I was recently invited by Liverpudlian artist and writer Derek Dohren to participate in ‘The Next Big Thing’, a set of chain posts from bloggers to bloggers around the world.
Derek, a former TEFL trainee of mine, has recently published The Cats of River Darro a witty account about the trials and tribulations of living in Granada. It’s a great read and I’d definitely recommend it to any TEFLers out there.
So, thanks to Derek for passing the baton to me. I’ve got a steaming mug of black coffee in front of me and am ready for whatever is thrown at me.
What is the working title of your book?
Talking in a funny lingo – The Insider’s Guide to TEFL or 50 things you should know about TEFL
Where did the idea come from for the book?
Many people dream of upping sticks and heading off to foreign climes. One way to make a living and get to know members of the local community is to become an English teacher. And if you do it well, it’s good for the soul and you make a positive impact on people’s lives.
However, there is not a lot of regulation in the TEFL industry, especially here in Spain. This means that there is a good deal of misinformation (inaccurate information that is spread unintentionally) and disinformation (inaccurate information that is spread intentionally) and far too many charlatans, swindlers, shysters, con artists, confidence tricksters and snake oil salesman around!
I’ve spent 15 years working in TEFL and have spent time, effort and a substantial amount of cash getting professional qualifications. A TEFL course is quite an investment so I’d like to think that people can read my book and be able to make an informed decision about whether it’s for them or not and what they should do during and after the course.
What genre does your book fall under?
I suppose it would fall under the ‘How to’ genre. I’ve tried to include lots of anecdotes and interactive tasks to make it more accessible to the general reader. It’s not a dry, academic text!
What other books would you compare this work to within your genre?
I’m a fan of writers such as Malcolm Gladwell and Daniel Pink. I may not agree with everything they write but their casually informative prose style makes reading their work a pleasure. I’m certainly not in their league though!
Which actors would you choose to play your characters in a movie rendition?
Ha ha! I consulted a few close friends on this one about who could play me in the dramatic re-enactments of some of the classroom experiences I refer to in the book. I bought a beer for the chap who suggested a younger Al Pacino but poured a beer over the head of the wag who suggested Ronnie Corbett (bespectacled, diminutive British comedian).
Of course, I’ll need someone to do a narrative voice-over. Morgan Freeman, Sir Ian McKellen or Clint Eastwood. Someone with gravitas. Or Brian Blessed, he’d be fantastic and keep viewers awake for sure.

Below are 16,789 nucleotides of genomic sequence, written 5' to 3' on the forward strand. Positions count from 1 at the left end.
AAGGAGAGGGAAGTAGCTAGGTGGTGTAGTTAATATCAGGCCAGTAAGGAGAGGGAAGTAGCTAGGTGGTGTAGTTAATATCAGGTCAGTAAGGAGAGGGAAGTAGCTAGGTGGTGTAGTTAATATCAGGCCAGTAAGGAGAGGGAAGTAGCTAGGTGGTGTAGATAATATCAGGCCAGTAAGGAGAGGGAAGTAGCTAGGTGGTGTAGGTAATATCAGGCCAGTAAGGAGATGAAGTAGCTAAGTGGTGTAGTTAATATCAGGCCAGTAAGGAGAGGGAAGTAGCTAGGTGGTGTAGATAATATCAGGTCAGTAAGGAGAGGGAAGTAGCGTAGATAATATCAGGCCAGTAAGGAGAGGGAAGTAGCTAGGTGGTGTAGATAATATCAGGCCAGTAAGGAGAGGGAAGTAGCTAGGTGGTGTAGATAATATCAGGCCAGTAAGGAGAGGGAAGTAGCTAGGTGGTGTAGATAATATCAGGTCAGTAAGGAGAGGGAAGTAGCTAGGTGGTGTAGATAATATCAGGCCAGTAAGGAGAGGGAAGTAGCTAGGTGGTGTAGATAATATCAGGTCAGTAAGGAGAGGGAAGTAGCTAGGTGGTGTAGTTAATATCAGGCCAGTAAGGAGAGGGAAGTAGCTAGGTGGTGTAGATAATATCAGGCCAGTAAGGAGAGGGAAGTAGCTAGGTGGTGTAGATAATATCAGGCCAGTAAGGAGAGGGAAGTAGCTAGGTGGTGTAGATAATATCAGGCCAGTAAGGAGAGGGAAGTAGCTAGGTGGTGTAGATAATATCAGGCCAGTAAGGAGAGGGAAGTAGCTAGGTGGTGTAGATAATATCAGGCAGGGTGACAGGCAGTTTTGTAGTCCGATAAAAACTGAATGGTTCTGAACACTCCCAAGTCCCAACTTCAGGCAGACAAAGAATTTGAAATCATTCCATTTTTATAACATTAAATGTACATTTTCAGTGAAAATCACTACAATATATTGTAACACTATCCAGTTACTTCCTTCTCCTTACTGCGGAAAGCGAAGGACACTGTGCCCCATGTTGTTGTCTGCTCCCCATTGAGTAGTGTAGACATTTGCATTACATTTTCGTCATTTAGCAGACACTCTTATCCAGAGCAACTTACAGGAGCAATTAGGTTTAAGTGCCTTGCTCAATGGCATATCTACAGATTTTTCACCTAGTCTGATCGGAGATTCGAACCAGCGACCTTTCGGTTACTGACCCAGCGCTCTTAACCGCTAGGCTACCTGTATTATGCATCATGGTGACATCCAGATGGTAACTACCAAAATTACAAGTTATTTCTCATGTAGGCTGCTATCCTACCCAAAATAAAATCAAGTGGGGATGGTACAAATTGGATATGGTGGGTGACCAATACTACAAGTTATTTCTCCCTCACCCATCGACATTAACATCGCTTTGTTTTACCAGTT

What is the one-sentence synopsis of your book?
50 things you should know about TEFL but were too afraid to ask in case the person you asked happens to be an insufferable egomaniac.
How long did it take you to write the first draft of your manuscript?
I’ve been collecting questions for a couple of years but the actual writing only took about a month. Unfortunately, I’m not very detailed-oriented so proofreading and editing feels like pulling teeth. Anybody fancy doing it for me in exchange for a few beers?
Who or what inspired you to write this book?
Positive inspirations would include many of the trainees I’ve taught over the years. To see somebody undergo a remarkable transformation from a trembling, gibbering pupa in front of a group of students into a calm, cool and collected educational butterfly in a month is a wonderful thing.
Then there are those TEFL charlatans I mentioned earlier with their negative inspiration. Any Tom, Dick or Harry can set up a language school or teaching training centre and convince people to part with their hard-earned cash and I would love to see these opportunists go the way of the dodo!
What else about your book might pique the reader’s interest?
Well, I’m currently writing an additional part about TEFL teaching here in Spain. It will include lots of useful tips about working in this marvellous, if frustrating, country, and links to online resources and lots of other goodies.
Phew, time for another coffee. Next week, we’ll be crossing the Atlantic and hearing from a couple of young American writers.
Kellie Joyce and Brittani Mann have been best friends since they were kids in the United States. In the summer of 2012 with college freshly them, they moved to Granada, Spain to spend a year teaching English and learning about a new culture, and maybe even picking up the language along the way. Sometime while they were looking for work as teachers, they managed to hatch fledgling careers in writing, a life-long passion. Both have novels being published in January.